Bob Miano's Blog

An Executive journal

Economics and Hiring: These ARE the Best of Times

The simple fact is we are living in the best of times—especially those in the employment industry. Sunday’s New York Times article by Edmund L. Andrews features the revealing, not widely published, fact that a surprising jump in tax revenues is actually curbing the U.S. deficit. As the article points out, an “unexpectedly steep rise in tax revenues from corporations and the wealthy is driving down the projected budget deficit this year, even though spending has climbed sharply because of the war in Iraq and the cost of hurricane relief.”

The national debt is actually predicted to decline this year as corporate tax receipts have nearly tripled since 2003. Additionally, Andrews points out that continued interest rate hikes really haven’t had a negative effect, as companies are carrying historic levels of low debt and are flush with cash.

And what’s more, computers are drastically improving worker productivity.

So what does low debt and greater productivity equate to? U.S. companies are prospering and as they prosper, they HIRE more. The more companies hire, the tighter the labor market becomes. And that is in fact what we are seeing at this very moment in time as most staffing firms report the following talent shortage indicator: a flattening of temporary worker engagements as organization are now seeking to hire full-time staff.

The question for employment market watchers is this: Will this permanent hiring trend going to continue? Almost certainly not. Economic history tells us these hiring patterns are always cyclical. What normally follows the hiring phase is a move to employing contingency workers.

Barry Asin (Chief Analyst with Staffing Industry Analysts) revealed at the latest SIA seminar data that showed businesses will clearly be using more contingent IT workers in the future. In the next two years, the percent of contingent workers is forecast to grow to 12 percent from 10 percent today. The main reason for businesses to increase their contingent workforce, according to a Staffing Industry Analysts customer survey, is “coping with a fast-changing workload” (the reason cited by 84% of buyers).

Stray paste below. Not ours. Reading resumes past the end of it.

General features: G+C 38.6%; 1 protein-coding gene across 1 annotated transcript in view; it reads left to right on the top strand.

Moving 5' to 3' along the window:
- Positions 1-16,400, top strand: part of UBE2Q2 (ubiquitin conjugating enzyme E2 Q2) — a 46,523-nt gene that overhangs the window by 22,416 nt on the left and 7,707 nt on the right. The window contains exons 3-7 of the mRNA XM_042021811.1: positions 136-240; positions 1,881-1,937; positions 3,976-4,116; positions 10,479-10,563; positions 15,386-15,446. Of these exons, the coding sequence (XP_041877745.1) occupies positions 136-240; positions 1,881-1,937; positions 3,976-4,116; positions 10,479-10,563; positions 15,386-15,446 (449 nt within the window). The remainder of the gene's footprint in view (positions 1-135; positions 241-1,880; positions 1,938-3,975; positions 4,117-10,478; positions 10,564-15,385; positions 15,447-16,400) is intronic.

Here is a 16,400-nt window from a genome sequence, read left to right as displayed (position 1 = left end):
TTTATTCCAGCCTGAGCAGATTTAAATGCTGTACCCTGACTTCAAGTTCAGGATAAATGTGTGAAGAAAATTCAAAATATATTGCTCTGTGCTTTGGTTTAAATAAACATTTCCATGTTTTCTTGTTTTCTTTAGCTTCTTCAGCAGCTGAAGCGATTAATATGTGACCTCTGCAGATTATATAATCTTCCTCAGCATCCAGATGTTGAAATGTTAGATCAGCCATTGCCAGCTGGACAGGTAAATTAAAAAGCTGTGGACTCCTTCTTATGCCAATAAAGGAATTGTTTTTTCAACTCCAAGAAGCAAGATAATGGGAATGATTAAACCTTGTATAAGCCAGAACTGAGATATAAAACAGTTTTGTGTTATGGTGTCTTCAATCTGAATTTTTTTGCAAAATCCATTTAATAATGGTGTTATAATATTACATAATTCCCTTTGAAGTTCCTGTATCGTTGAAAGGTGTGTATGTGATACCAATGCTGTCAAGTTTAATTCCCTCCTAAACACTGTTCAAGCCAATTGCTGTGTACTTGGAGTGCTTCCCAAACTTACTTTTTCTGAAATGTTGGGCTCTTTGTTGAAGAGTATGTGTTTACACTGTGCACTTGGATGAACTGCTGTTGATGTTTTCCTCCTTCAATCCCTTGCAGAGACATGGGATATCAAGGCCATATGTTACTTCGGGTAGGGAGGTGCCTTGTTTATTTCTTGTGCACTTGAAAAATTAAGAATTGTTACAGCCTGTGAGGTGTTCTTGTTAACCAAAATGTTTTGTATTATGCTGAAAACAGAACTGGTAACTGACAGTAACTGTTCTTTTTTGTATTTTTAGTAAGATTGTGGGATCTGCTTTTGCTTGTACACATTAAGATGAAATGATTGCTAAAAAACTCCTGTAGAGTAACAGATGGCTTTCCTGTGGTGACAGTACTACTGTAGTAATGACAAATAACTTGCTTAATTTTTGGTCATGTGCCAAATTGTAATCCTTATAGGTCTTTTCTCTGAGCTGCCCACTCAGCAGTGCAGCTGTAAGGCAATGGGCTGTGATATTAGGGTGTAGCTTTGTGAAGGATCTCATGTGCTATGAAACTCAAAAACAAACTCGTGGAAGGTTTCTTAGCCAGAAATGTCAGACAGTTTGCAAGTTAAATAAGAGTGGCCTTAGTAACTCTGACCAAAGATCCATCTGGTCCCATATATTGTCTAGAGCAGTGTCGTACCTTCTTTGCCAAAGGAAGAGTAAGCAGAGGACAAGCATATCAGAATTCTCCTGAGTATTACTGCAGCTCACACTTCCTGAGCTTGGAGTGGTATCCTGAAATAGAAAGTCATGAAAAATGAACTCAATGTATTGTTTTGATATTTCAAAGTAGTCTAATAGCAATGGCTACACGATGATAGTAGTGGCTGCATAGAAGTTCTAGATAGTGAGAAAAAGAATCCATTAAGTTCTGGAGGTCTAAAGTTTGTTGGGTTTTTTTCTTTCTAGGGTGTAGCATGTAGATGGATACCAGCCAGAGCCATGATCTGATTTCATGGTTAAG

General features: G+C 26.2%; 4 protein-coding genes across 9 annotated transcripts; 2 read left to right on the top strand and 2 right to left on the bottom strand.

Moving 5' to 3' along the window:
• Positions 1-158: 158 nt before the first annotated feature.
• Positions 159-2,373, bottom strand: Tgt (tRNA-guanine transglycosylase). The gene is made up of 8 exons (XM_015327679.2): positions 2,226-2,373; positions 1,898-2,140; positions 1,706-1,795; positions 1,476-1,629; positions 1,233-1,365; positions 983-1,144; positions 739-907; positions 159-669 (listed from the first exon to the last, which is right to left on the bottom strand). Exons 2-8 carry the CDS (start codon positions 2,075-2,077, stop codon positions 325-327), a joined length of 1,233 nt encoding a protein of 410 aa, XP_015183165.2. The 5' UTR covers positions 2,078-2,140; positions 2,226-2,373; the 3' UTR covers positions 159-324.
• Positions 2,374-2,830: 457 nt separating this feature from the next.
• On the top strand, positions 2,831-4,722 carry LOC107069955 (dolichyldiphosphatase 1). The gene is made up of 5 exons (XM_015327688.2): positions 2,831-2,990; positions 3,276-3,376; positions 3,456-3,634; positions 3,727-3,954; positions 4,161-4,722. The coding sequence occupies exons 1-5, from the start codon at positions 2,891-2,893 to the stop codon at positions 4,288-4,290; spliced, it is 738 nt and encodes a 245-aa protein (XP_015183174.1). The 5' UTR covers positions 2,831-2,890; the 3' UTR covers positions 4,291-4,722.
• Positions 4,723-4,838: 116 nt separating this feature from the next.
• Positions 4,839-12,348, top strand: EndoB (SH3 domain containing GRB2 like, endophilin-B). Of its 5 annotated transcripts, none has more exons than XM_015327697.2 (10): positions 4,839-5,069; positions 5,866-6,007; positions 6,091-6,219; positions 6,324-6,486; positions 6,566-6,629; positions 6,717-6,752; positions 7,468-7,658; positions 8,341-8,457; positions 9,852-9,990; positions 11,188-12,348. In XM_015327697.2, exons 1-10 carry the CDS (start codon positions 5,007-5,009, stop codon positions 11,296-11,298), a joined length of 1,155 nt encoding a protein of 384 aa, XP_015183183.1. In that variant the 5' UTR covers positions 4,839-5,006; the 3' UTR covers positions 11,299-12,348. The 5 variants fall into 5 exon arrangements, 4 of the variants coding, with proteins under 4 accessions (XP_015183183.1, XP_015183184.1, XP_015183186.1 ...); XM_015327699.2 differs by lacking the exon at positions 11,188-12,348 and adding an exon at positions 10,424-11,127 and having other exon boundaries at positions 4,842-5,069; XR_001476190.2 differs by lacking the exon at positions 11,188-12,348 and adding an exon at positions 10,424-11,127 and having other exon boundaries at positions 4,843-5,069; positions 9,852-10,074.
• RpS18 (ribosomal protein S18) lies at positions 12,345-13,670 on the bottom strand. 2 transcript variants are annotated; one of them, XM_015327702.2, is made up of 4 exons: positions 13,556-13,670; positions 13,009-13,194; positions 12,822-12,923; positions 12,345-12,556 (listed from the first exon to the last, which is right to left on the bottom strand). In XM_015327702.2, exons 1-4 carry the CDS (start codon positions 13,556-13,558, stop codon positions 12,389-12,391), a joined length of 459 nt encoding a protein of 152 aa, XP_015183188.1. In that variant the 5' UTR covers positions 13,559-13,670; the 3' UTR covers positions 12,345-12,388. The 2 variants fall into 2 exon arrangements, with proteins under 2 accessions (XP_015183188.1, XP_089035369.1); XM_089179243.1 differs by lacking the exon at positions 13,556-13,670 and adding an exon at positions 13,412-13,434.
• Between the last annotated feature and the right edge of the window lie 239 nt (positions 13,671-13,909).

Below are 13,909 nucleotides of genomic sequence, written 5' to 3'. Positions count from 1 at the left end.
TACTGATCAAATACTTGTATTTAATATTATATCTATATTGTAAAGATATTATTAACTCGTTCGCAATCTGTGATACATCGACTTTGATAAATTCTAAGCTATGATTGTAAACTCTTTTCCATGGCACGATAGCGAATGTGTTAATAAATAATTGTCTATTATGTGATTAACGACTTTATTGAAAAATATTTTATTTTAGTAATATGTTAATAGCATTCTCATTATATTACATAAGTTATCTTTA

This means that we can predictably see a future of 1) more job hopping, 2) increased frustrations for companies trying to hire and 3) pressures of corresponding raises in pay rates.

So what can companies do to compete ? Well some companies are wisely investigating and moving to incorporate off-shoring to lower waged countries. But experience teaches us that there is never a single panacea for solving economic and labor issues. That is why it is essential for companies to develop comprehensive talent strategies and pick the right mix of on-shore, near-shore and off-shore approaches in order to address talent shortages and demands.

And at the same time, what can we in the staffing and human capital industry be doing to help our clients? I believe three things are essential:

1) We must educate our clients on the changing dynamics of the supply/demand labor equation.

2) We must urge companies to move quickly when they identify a suitable candidate. If you don’t move fast today, the candidate is gone.

3) We must understand that there is going to be a natural evolution towards increased salaries and bill rates, especially in the professional services arena of IT and finance and accounting.

I also think that this situation will shift companies away from Vendor Management Systems and rate cards so that they are able to meet the demands of hiring managers. But that’s a completely different and highly provocative topic for another day.